Unable to Call Simple Custom Dll Import from C# Application

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Update

I have now run through the tutorial 3 times with the same results (Visual Studio/Windows is unable to recognise the DLL as a valid file). This must be an issue with my environment, as mike below ran through the tutorial and it worked fine.

I did notice this in the C++ project's solution explorer on my last run:

Does anyone know if this is okay? There seems to be a lot of Red stop-signs which to me would suggest something bad...


Following this tutorial, I have ended up with the following:

C#

using System.Runtime.InteropServices;

namespace TestImport
{
    class Program
    {
        [DllImport("TestLib.dll")]
        public static extern void DisplayHelloFromDLL();

        static void Main(string[] args)
        {
            DisplayHelloFromDLL();
        }
    }
}

C++

In .cpp file Source Files

#include <stdio.h>

extern "C"
{
    __declspec(dllexport) void DisplayHelloFromDLL()
    {
        printf("Hello from DLL !\n");
    }
}

When debugging in Visual Studio:

An unhandled exception of type 'System.DllNotFoundException' occurred in TestImport.exe

Additional information: An attempt was made to load a program with an incorrect format. (Exception from HRESULT: 0x8007000B)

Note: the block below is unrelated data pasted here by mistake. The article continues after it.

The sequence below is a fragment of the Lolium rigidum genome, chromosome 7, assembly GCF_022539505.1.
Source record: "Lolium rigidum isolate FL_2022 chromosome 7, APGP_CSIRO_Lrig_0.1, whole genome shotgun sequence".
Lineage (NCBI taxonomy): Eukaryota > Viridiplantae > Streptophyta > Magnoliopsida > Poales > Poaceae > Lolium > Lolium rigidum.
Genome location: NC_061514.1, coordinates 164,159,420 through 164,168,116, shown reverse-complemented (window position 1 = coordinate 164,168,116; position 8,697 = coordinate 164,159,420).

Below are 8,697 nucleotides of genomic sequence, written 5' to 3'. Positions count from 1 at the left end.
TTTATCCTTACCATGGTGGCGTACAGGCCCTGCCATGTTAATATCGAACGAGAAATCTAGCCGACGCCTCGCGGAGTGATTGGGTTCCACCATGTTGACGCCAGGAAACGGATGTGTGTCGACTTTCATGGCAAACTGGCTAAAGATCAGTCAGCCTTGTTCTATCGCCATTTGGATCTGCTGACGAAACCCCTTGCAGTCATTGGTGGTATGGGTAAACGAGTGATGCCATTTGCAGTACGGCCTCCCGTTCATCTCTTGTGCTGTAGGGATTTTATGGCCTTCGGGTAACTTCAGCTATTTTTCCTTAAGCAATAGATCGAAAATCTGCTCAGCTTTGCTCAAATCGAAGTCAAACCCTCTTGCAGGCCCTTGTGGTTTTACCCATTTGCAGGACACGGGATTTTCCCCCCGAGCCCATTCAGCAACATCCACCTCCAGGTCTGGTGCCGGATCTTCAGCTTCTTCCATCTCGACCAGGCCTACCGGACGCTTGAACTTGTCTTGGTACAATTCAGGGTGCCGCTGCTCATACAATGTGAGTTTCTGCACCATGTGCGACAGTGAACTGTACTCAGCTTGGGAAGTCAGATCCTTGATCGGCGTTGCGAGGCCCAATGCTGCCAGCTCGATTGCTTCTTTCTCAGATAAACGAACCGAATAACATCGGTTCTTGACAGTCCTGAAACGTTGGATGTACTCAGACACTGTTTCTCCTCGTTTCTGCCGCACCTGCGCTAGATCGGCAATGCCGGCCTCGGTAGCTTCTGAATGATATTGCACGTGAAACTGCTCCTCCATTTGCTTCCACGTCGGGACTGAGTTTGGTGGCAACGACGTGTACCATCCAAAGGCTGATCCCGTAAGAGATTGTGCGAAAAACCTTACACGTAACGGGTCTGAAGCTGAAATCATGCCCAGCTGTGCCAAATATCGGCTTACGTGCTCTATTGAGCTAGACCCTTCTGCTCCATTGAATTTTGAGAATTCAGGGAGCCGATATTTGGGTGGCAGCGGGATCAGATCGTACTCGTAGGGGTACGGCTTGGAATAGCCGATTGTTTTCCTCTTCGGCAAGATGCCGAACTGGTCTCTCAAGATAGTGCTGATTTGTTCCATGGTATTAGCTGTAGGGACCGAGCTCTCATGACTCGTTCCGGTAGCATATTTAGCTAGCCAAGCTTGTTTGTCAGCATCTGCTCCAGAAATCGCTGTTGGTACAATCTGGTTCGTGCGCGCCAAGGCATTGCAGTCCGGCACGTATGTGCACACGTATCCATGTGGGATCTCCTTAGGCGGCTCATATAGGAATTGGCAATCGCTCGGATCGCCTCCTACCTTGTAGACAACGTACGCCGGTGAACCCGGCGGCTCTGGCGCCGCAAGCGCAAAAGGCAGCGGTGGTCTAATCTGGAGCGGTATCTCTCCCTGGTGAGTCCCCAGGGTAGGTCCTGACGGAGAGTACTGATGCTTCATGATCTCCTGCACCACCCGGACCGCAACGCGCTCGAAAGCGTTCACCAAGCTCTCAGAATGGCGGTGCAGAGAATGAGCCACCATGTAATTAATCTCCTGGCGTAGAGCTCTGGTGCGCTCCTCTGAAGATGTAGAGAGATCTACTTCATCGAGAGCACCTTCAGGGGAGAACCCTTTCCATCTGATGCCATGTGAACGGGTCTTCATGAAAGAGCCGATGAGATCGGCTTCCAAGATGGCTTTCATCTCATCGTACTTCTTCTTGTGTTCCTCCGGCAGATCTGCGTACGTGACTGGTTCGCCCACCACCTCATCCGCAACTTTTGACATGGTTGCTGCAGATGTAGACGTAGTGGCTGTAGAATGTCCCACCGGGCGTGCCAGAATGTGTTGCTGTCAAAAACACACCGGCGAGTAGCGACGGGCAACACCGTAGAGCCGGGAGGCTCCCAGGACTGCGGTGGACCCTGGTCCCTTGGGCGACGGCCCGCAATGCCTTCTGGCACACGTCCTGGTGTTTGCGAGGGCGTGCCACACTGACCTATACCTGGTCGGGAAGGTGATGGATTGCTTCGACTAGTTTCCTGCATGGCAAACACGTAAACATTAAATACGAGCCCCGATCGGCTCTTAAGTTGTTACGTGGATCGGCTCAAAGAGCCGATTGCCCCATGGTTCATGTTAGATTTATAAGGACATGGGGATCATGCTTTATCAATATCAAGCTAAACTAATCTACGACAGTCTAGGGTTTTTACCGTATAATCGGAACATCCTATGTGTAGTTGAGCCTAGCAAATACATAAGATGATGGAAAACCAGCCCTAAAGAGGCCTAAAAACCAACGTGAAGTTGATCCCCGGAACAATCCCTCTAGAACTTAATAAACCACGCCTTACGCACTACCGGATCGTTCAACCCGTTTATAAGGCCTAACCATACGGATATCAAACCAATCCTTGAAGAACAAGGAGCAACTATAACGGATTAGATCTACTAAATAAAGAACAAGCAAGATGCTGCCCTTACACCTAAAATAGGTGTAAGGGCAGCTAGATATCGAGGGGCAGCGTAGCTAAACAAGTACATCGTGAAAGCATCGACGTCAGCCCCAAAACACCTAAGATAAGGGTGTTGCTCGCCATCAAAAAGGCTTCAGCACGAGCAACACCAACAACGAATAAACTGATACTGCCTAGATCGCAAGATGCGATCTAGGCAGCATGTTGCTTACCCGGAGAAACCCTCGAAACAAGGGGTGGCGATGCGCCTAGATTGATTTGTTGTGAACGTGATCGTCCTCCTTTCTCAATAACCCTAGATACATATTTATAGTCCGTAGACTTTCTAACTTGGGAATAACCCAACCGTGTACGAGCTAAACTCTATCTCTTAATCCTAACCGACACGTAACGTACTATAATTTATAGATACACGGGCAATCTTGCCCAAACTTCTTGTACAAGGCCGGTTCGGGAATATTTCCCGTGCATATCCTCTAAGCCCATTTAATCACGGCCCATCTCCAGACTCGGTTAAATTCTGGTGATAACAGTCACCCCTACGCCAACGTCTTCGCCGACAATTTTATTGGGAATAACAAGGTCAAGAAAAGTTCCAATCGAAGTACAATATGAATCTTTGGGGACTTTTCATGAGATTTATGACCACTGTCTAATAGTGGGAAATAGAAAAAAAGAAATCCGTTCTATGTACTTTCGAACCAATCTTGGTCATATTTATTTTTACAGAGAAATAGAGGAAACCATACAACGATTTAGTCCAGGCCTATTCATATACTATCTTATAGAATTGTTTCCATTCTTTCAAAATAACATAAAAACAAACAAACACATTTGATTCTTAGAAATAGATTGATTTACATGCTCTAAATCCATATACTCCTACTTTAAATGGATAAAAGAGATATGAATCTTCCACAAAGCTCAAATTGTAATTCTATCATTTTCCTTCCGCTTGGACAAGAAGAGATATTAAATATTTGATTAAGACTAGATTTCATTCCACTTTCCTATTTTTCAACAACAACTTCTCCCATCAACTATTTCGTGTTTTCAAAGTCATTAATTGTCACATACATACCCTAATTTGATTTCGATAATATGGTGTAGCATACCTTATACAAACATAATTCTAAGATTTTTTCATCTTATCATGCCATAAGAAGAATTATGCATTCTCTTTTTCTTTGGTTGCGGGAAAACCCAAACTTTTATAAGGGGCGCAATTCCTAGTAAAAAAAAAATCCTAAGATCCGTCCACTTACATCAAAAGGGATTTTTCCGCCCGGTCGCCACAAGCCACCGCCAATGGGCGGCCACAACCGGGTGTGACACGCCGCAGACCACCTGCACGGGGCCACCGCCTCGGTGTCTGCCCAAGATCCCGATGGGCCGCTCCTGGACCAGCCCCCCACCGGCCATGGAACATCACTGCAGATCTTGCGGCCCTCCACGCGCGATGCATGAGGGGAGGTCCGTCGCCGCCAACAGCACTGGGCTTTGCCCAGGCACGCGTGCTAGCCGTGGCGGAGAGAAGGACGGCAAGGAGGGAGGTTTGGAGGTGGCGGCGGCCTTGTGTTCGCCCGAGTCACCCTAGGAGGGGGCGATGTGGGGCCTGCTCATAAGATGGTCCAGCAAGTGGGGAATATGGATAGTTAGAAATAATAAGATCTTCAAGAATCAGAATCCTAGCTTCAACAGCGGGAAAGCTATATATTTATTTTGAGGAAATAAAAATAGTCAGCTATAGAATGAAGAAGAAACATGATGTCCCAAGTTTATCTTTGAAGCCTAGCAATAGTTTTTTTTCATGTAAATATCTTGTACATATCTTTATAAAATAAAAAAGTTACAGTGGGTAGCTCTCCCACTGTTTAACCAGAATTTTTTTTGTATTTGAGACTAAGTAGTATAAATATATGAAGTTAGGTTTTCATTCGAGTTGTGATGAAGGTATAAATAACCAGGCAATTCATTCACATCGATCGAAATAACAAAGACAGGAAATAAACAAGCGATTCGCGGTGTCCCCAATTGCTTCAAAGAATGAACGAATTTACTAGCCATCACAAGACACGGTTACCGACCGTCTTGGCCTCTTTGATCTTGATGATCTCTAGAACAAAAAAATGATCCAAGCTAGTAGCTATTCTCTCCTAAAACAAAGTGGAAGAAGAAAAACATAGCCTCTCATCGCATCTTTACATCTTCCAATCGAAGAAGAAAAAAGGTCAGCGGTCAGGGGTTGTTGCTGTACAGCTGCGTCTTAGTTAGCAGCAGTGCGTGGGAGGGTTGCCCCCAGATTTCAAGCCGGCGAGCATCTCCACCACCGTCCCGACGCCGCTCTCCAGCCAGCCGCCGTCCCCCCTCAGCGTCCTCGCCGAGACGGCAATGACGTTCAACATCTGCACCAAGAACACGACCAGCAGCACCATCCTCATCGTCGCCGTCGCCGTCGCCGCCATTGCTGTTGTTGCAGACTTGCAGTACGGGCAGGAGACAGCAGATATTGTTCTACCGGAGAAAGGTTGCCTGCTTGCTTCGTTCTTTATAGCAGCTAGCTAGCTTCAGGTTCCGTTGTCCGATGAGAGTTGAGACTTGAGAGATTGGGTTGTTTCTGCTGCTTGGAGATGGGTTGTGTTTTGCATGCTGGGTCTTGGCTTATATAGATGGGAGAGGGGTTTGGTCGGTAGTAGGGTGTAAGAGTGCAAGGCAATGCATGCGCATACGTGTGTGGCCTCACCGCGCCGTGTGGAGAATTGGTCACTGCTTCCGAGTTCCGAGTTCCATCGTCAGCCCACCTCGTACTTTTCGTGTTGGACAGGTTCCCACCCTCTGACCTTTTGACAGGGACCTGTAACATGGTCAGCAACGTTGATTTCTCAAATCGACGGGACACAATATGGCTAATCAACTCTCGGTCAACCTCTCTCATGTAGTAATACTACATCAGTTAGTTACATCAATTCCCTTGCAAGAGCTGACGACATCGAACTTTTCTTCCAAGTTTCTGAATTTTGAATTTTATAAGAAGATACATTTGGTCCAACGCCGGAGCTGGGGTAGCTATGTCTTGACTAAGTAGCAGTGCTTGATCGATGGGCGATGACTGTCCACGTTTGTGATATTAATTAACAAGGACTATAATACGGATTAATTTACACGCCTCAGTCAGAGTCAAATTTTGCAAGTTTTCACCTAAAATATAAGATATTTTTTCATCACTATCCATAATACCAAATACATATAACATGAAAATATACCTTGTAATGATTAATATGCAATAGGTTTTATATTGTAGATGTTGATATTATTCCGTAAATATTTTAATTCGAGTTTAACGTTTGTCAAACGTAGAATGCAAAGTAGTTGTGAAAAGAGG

When running the built EXE (from he same folder as the Dll):

An attempt was made to load a program with an incorrect format.

Have I done anything wrong in the above code? I did do all of this in VS 2015, where the tutorial calls for VS 2010, howeve rI couldn't find a more up-to-date tutorial.


When I try to add the project as a reference by Project -> Add Reference ... I am seeing this error:

A reference to 'Path\To\MyLib.dll' could not be added. Please make sure 
that the file is accessible, and that it is a valid assembly or COM
component.

Which makes me think that the issue is either with the source code or the DLLs configuration.

I have also tried building both files and putting them in the same folder before running the Executable, but without any improved results (same error as when running the EXE above).


Solution Explorer Screenshot:

Make sure the name of your C++ project and DllImport parameter are the same. Also, if the dll file is not located in the same directory as your C# project, make sure to add the dll into your Debug/Release folder.

Also! Make sure that you are running in the same 32/64 bit mode when compiling.. if you compiled the dll using 32 bit and try to use it in a 64 bit C# program, it won't work.